Dr Burton`s contention is made in this month`s issue of “Wild Life”. About 400 people claim to have seen the puma in the past two years. He says: “ Even if we whittle down the reports to those that are the more credible, we still have a puma that has been seen regularly about once a fortnight. “ Puma are secretive animals: Dr Burton doubts whether any self-respecting puma would let itself be seen so often.

Dr Burton says: “The case for the Surrey puma stands or falls by the 1964 Munstead pug-mark…thought to be far too big for any known dog or cat and therefore identified by the London Zoo as the pawmark of a large cat, the puma.” But Dr Burton believes that the zoo was wrong. He suggests that the mark was left by a galloping bloodhound or some other large dog.

London Zoo admitted yesterday some doubt about the Mumstead footmark, since it was left in sand-and sand scatters. But the case for the puma`s existence was not built on the Munstead footmark alone. There was the devouring of a deer at Wiphurst in 1964; the sighting on October 2, 1904
(sic – should be 1964?) of a creature which leapt between 10 and 12ft; and on September 30, 1963, of an animal which cleared an 8 ft gate.

But the most scathing dismissal of Dr Burton`s case came from Mr Oliver Moxon, hotelier and Liberal politician, who almost every weekend this summer has led expeditions in search of the Surrey puma. There were, Mr Moxon declared, at least two Surrey pumas, and possibly more.

He had tracked down the Crandall puma to a fairly small area now. “I`ve seen it myself.” He said. “It moves far too fast for any dog.” There was also a puma seen in the Worplesdon area. And there had been “ well authenticated sightings” further north, near Camberley. Dr Burton lives in Albury, just east of Guildford.

This ought to be well within the alleged beat of the alleged Worplesdon puma. Perhaps the best thing it could do to quell this outbreak of disbelief is to appear one night at Dr Burton`s window…. David McKie. (1)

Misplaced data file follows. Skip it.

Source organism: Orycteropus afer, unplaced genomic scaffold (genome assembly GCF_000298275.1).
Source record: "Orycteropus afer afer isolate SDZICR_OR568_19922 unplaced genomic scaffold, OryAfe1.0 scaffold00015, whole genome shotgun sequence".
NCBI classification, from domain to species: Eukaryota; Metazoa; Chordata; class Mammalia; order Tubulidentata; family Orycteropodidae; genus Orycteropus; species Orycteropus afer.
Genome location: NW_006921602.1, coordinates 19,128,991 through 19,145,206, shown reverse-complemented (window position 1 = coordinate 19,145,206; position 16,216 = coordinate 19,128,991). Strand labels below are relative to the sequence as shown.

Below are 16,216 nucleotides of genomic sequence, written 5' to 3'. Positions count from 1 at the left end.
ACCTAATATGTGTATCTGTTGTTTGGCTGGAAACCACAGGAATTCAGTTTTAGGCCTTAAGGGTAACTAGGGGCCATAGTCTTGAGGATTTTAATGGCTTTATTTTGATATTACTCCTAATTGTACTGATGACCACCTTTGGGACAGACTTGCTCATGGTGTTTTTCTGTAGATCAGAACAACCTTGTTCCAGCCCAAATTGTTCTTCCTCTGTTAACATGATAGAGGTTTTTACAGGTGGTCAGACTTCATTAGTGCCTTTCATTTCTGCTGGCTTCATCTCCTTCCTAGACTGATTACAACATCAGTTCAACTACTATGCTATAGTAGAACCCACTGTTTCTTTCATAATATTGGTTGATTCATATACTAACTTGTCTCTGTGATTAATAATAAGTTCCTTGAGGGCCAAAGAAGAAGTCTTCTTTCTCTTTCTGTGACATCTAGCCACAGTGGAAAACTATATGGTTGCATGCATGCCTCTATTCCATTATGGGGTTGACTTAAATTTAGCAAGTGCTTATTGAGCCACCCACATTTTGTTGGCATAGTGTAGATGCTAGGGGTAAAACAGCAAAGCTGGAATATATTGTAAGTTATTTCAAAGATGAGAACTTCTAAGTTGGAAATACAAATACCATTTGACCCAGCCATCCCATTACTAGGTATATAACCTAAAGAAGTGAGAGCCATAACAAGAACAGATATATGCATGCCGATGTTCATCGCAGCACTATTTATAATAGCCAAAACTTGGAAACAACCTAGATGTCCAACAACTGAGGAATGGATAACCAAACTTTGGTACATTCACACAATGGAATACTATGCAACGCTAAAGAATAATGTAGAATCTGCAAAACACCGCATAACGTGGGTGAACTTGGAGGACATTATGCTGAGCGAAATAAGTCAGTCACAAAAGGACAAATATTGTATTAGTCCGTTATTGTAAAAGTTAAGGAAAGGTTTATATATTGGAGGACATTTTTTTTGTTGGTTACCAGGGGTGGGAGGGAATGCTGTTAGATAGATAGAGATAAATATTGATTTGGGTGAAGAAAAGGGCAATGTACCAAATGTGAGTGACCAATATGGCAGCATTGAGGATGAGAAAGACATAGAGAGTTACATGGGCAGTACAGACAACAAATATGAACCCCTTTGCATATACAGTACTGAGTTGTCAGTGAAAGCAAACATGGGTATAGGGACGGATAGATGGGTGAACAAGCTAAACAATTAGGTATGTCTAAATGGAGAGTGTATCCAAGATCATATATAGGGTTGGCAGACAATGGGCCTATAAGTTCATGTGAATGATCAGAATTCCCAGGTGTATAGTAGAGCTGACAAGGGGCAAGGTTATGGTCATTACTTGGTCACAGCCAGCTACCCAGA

1. The Guardian November 5th 2010


The other day, the following advert appeared in my email inbox from Freecycle:

[freecycle-exeter] offered armhair exmouth

The mind boggles


The latest (rather excellent) issue of Fortean Times contains a jolly good article on the intriguing 1930s mystery of `Gef` the talking mongoose of Cashen's Gap. However, totally by chance Richard Muirhead found this online. He was looking for something completely different, had never heard of the case, and was not aware that FT had a cover story on it.

OLL LEWIS: How the West Learnt About the Yeti: Part 2

The first particularly notable Yeti sighting of the 20th century occurred in 1925 when a Greek geologist and photographer called N. A. Tombazi was on an expedition to Tibet with the Royal Geographical Society. Tombazi saw a figure that looked black against the snow but very human in shape. It was occasionally bending over to pick at rhododendron bushes and was, as far as he could tell, naked. When descending the mountain Tombazi and the other expedition members found what they took to be the footprints of what they had just seen. In his book Account of a Photographic Expedition to the Southern Glaciers of Kangchenjunga in the Sikkim Himalaya Tombazi described the prints as being 'undoubtedly those of a biped' and similar in shape to that of a man but 6-7 inches long by 4 inches wide.

What a lot of articles on the history of the yeti will omit is that Tombazi did not believe that he saw a yeti. He explained the sighting as being possibly that of a local hermit; however, several people at the time and since have contested that what he saw was a yeti.